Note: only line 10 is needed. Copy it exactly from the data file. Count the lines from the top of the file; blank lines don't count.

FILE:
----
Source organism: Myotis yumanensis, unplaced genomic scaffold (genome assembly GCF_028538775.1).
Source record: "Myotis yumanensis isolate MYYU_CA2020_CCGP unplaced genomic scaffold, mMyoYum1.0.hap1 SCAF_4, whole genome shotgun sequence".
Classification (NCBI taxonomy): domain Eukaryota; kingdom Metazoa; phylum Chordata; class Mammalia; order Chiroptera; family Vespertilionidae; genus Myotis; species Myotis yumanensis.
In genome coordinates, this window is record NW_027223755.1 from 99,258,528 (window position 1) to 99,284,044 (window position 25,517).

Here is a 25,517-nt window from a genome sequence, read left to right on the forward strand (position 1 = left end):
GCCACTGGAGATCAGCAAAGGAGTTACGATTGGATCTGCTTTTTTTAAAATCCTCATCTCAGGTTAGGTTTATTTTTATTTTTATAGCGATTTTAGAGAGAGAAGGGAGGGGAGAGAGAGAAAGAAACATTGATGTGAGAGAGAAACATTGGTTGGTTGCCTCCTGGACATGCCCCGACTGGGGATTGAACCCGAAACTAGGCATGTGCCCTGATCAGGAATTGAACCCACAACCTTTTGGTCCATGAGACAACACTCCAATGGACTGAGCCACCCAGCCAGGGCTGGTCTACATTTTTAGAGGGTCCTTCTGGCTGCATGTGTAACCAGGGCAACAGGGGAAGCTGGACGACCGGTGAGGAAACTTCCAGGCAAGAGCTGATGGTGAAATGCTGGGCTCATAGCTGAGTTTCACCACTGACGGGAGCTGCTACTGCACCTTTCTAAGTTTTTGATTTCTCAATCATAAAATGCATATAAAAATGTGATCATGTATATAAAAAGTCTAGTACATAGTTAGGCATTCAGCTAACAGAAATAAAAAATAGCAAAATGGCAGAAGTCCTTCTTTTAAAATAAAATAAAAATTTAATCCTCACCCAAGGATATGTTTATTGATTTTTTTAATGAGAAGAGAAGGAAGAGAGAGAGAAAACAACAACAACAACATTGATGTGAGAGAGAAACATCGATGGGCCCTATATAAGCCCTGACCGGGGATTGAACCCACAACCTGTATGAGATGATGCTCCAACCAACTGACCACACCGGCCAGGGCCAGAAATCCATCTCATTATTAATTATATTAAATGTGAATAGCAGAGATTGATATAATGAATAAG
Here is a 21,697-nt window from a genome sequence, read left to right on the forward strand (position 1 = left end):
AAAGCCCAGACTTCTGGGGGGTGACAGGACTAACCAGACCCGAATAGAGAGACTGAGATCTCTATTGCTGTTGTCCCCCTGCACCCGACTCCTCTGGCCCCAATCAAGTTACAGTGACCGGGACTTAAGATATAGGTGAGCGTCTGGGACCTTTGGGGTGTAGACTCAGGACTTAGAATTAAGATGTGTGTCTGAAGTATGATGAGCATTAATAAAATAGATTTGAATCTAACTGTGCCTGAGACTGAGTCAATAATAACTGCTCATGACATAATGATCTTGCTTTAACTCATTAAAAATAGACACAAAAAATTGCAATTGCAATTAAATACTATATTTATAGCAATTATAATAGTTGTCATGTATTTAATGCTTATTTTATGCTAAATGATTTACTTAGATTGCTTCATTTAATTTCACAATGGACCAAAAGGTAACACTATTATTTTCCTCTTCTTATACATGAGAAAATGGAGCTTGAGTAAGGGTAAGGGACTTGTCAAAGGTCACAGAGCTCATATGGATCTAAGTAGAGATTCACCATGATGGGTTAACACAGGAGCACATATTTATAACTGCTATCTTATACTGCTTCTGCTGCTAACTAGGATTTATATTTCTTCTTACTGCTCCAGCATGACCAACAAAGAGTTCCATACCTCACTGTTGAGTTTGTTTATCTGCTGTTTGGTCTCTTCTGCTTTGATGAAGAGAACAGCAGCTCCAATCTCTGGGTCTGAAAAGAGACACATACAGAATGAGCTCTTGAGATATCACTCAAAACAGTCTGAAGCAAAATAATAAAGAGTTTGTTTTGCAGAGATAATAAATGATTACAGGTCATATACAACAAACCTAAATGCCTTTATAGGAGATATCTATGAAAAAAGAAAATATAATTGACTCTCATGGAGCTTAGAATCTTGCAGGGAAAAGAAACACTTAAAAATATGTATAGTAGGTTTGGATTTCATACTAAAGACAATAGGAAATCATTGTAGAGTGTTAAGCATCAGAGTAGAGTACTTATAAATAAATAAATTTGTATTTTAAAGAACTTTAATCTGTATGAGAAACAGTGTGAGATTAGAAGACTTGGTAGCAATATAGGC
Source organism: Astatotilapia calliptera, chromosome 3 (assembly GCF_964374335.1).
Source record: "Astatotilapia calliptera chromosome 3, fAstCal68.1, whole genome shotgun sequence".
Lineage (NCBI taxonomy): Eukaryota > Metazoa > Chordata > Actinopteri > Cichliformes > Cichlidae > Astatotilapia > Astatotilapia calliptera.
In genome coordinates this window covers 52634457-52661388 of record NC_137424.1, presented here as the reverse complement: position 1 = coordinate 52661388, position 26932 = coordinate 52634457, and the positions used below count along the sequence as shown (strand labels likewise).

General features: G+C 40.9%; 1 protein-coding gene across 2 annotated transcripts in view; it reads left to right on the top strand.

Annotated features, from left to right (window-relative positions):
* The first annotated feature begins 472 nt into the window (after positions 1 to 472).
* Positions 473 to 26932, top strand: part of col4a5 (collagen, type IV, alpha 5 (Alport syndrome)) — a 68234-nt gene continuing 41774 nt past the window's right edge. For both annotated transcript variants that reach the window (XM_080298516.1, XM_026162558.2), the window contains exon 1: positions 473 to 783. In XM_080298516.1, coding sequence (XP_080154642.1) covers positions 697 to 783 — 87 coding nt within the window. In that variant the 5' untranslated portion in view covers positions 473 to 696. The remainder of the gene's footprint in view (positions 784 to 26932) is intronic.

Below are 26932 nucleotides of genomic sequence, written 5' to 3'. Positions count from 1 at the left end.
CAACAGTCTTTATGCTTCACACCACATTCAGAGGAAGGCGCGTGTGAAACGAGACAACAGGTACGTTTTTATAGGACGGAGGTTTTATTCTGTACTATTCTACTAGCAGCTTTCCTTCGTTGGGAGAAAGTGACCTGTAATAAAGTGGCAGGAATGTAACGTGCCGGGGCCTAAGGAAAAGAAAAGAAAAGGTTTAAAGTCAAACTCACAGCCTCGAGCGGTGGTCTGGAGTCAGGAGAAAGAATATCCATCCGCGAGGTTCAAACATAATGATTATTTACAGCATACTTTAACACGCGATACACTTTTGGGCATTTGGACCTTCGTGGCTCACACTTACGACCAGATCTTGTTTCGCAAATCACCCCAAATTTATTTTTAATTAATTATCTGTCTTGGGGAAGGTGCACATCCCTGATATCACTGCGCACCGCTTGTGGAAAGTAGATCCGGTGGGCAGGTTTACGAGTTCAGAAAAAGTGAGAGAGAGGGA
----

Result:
Source record: "Astatotilapia calliptera chromosome 3, fAstCal68.1, whole genome shotgun sequence".